As furious fuchsia flashes of lightning will crackle across the Mykonos night sky, I will intently watch the tempest in the sea: the waves crashing against the jagged sedimentary rocks, yesterday’s sandcastles flattened by foam, a fearless albatross swooping to catch the last bait of the day. Perfunctorily, my own mind will motion me into its recesses to ponder about another tempest; a different kind, a smaller kind – a tempest in a tea cup. There’s something about human beings that makes me, a solitary observer sitting on the sidelines, want to cringe but… I just can’t put my finger on it. It might have something to do with their infectious enthusiasm for lighting controversies; a speck of it might have to do with their delightful hobby of embroidering canards; but I think that it mostly might have a little something to do with their unrequited love of creating tempests in tea cups, making mountains out of molehills, or, to put it plainly, just making a big fat deal out of imaginary vapour! When we – freelance ghost writers at your service – edited your works but missed a letter here or there, acerbic tongues lashed about; when we asked for a report on an event in correct English, you gave it in Gobbledygook, incorrect Gobbledygook; and when the weekly newsletter came out – looking as professional as unprofessional can get – you scanned for your name, grinned like the Cheshire Cat, and then tossed the newsletter – still fresh from the printers – into the dustbin. Yet, in spite of all this, the Assam Valley Express harbours no hard feelings and still looks forward to your contributions to its pages. After all, this newsletter is yours at the end of the day.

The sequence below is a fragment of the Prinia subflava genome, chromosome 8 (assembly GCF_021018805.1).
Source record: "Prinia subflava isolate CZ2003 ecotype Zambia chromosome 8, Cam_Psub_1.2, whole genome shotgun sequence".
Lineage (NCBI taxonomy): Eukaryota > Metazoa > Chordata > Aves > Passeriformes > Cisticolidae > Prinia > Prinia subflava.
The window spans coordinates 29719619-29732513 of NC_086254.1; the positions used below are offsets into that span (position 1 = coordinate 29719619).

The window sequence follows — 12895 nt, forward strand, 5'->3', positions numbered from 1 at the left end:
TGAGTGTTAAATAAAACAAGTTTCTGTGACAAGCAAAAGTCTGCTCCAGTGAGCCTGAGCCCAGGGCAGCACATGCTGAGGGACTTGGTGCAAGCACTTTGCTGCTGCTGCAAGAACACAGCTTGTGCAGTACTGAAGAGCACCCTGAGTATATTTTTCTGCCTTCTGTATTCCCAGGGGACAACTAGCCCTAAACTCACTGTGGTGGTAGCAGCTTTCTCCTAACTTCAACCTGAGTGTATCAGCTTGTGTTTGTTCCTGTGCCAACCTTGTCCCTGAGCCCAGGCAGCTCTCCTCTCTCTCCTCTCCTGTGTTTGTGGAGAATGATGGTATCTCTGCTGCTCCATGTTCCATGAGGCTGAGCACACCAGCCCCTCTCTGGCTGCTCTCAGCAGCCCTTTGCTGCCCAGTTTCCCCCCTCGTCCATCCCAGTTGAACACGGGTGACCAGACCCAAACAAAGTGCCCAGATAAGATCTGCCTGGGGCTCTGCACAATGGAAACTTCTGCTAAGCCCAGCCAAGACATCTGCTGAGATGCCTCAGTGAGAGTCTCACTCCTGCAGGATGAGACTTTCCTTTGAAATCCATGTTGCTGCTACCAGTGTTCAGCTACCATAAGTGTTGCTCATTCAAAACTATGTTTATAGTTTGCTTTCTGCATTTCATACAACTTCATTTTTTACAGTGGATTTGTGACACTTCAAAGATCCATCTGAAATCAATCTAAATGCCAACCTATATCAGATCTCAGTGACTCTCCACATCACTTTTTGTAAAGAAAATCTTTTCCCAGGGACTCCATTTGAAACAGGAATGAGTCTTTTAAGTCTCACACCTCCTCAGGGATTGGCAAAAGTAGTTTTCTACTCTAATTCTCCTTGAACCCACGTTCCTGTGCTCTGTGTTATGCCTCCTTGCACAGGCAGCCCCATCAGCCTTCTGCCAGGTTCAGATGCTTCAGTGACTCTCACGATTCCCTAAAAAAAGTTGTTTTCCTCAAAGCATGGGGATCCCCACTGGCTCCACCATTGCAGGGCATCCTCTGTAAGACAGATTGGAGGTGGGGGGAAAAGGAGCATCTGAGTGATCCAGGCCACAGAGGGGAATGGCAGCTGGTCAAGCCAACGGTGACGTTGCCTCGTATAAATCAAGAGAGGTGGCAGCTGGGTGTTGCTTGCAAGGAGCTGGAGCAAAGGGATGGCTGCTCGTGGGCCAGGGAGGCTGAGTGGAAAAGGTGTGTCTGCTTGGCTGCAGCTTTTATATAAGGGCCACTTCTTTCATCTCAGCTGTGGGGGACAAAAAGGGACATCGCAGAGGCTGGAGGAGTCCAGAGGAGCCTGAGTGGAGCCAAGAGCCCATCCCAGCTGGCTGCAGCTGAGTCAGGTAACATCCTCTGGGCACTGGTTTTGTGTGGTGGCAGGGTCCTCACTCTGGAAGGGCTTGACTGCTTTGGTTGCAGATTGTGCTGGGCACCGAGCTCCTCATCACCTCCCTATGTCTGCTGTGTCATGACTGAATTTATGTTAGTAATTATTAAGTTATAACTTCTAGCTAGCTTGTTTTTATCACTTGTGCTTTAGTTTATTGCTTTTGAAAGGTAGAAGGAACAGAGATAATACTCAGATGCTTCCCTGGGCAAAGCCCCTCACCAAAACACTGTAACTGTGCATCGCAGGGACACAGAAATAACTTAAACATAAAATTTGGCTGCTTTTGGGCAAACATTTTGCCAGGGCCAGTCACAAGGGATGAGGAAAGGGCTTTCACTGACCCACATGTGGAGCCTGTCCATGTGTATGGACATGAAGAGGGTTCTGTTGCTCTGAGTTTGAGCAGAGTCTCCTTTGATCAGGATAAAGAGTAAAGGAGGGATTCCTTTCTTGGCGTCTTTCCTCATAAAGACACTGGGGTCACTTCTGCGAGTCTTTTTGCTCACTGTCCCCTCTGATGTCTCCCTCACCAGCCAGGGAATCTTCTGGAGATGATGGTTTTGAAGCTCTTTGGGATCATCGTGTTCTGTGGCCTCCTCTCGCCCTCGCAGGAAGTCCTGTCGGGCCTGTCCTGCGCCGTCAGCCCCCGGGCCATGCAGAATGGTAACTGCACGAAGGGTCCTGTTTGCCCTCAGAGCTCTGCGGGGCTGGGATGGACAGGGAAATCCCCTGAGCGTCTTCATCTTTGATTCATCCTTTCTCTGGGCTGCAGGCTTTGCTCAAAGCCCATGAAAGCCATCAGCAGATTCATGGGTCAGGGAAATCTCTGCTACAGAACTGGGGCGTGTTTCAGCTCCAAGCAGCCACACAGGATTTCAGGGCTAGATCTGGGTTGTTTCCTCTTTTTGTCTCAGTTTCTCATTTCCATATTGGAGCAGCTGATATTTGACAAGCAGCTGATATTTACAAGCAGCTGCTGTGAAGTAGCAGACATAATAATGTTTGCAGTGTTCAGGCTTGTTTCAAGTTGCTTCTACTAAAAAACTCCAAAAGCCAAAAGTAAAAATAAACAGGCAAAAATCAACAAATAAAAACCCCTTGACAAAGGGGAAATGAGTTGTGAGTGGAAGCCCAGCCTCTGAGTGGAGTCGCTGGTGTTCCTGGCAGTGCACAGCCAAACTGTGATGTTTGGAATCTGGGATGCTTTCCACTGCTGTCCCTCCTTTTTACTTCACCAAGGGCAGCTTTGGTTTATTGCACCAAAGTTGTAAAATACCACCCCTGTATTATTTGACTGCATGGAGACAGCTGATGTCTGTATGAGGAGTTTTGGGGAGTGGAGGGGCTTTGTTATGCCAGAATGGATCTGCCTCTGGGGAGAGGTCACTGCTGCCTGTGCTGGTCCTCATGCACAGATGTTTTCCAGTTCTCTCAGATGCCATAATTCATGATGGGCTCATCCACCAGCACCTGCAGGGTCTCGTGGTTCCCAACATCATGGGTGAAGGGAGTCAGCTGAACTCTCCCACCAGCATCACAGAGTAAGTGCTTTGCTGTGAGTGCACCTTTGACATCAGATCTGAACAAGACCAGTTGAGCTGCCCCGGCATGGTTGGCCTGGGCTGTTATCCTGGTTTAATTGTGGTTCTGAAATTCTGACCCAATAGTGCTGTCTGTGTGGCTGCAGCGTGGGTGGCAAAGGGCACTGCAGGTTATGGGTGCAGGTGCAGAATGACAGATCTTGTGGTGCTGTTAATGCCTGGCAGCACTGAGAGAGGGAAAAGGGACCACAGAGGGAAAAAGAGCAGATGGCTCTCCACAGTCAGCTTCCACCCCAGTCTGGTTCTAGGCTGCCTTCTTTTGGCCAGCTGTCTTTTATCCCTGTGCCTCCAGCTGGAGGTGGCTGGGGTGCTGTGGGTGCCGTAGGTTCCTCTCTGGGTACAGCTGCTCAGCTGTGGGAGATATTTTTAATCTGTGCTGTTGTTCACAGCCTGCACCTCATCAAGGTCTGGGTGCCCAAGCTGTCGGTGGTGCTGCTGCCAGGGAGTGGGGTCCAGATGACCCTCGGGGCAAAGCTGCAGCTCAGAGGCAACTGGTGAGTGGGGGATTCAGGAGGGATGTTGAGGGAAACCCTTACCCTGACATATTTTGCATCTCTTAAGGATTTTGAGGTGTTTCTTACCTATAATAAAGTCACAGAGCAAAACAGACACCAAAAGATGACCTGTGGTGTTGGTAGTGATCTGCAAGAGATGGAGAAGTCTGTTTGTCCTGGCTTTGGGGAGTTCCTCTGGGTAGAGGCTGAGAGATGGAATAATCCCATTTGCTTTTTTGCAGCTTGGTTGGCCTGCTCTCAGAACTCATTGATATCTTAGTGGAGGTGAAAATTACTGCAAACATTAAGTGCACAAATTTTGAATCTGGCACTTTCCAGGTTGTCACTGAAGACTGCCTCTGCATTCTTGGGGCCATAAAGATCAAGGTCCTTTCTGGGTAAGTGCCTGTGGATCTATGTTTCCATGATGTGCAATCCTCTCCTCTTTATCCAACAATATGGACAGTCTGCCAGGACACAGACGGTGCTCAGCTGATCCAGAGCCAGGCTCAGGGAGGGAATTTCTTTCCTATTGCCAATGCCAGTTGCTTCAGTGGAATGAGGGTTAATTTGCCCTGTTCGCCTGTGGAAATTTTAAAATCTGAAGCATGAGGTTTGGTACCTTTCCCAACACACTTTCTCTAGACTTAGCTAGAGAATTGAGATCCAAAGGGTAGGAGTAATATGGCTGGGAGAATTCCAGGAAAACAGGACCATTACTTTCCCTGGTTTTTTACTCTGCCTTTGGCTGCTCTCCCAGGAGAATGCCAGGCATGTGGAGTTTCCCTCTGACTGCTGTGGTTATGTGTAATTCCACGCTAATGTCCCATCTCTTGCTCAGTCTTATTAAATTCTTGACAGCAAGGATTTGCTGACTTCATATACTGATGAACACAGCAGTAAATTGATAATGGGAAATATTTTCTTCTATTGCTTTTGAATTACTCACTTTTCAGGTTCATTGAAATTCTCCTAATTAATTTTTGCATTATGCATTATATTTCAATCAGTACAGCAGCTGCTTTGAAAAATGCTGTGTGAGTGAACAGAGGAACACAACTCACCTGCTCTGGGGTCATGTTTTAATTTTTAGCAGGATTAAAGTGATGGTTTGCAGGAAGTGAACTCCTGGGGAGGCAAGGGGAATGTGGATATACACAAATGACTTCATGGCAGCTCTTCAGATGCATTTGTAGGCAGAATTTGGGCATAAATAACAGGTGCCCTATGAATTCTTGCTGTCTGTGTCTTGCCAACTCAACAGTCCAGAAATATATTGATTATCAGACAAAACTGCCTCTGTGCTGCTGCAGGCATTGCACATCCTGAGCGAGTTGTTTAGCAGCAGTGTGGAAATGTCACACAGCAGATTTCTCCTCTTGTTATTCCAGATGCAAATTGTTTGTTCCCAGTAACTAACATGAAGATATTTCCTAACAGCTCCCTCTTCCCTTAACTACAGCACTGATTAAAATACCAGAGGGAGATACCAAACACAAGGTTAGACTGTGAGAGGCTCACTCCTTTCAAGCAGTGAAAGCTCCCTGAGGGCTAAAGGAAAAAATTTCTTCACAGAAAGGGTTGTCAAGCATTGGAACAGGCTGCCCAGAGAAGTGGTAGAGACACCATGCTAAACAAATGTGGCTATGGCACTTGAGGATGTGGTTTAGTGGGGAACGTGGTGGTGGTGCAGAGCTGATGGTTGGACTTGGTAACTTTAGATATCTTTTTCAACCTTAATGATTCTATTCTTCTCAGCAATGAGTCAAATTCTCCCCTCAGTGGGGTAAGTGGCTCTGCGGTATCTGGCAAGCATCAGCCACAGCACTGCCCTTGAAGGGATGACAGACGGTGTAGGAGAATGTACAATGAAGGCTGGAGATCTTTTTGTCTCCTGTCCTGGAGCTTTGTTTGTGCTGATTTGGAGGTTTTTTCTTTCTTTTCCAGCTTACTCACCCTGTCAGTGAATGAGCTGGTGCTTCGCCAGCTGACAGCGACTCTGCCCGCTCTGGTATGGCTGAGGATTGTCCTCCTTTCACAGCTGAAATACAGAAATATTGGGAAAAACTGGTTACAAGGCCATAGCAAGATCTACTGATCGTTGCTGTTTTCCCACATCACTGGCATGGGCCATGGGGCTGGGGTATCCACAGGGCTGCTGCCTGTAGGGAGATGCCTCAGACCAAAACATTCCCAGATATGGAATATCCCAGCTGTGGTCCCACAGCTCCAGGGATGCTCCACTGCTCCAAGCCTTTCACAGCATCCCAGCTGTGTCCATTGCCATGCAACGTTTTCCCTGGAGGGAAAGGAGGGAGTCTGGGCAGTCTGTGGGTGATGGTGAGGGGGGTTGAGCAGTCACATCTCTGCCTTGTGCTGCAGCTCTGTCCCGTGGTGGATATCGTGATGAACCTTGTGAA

Further still, in an idyllic Uzbekistan village, will I make snow angels in the knee-high blanket of white only to rush into a shanty, seized by sneezing fits, for some bucolic warmth. There, amid spartan surroundings and strangers’ smiles, will I remember my halcyon days at the helm of this newsletter. Not all was as sepulchral as I may have unintentionally projected it to be. In fact, unbeknownst to us, the hours spent in the tiny back room would fly by in a jiffy: hilarious repartees between Tenzin and Parvathy; Tamanna’s smart aleck ripostes and Owamika’s sarcastic one-liners; Shruti’s banal wit and Zeina’s graceful brushstrokes; Ma’am Chettri’s impromptu elegiac rhymes and my fatal obsession with fonts; the Alleluia for Alliterations campaign; farragoes of politically incorrect sentences; ‘incessant’ being an ‘incessant’ word; gallimaufries of Gallicisms; blank, really blank, poetry in blank verse; and missing reports that resurfaced a week later all added to the spurts of occasional fun that we could afford to relish. On my way out into the whiteness, I will thank the Uzbek for stymieing my sneezes with hot tea but a queer smell – the olfactory memory of stale coffee from the Publication Unit – will bring the fits all out again. The things that bittersweet nostalgia can do.